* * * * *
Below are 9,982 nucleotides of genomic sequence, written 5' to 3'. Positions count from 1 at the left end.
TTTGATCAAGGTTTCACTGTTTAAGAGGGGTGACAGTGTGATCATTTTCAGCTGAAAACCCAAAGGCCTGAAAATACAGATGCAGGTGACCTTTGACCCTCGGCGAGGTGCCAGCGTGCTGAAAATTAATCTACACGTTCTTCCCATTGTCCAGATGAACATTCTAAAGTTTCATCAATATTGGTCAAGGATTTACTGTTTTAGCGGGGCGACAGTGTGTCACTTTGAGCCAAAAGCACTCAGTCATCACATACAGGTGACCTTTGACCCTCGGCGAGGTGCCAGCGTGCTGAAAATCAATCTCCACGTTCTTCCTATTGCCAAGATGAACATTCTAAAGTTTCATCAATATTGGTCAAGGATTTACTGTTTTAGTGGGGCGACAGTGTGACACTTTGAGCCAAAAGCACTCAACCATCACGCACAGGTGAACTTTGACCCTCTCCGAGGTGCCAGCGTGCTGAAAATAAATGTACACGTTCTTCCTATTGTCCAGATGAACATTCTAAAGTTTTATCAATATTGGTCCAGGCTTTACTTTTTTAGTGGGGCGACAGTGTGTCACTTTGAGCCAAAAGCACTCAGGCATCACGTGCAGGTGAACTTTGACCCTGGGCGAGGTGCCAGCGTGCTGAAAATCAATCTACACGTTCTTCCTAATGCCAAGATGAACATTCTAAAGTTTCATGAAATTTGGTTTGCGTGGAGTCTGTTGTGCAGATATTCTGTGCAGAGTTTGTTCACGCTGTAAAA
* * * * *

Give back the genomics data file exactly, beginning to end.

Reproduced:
Below are 9,982 nucleotides of genomic sequence, written 5' to 3'. Positions count from 1 at the left end.
TTTGATCAAGGTTTCACTGTTTAAGAGGGGTGACAGTGTGATCATTTTCAGCTGAAAACCCAAAGGCCTGAAAATACAGATGCAGGTGACCTTTGACCCTCGGCGAGGTGCCAGCGTGCTGAAAATTAATCTACACGTTCTTCCCATTGTCCAGATGAACATTCTAAAGTTTCATCAATATTGGTCAAGGATTTACTGTTTTAGCGGGGCGACAGTGTGTCACTTTGAGCCAAAAGCACTCAGTCATCACATACAGGTGACCTTTGACCCTCGGCGAGGTGCCAGCGTGCTGAAAATCAATCTCCACGTTCTTCCTATTGCCAAGATGAACATTCTAAAGTTTCATCAATATTGGTCAAGGATTTACTGTTTTAGTGGGGCGACAGTGTGACACTTTGAGCCAAAAGCACTCAACCATCACGCACAGGTGAACTTTGACCCTCTCCGAGGTGCCAGCGTGCTGAAAATAAATGTACACGTTCTTCCTATTGTCCAGATGAACATTCTAAAGTTTTATCAATATTGGTCCAGGCTTTACTTTTTTAGTGGGGCGACAGTGTGTCACTTTGAGCCAAAAGCACTCAGGCATCACGTGCAGGTGAACTTTGACCCTGGGCGAGGTGCCAGCGTGCTGAAAATCAATCTACACGTTCTTCCTAATGCCAAGATGAACATTCTAAAGTTTCATGAAATTTGGTTTGCGTGGAGTCTGTTGTGCAGATATTCTGTGCAGAGTTTGTTCACGCTGTAAAA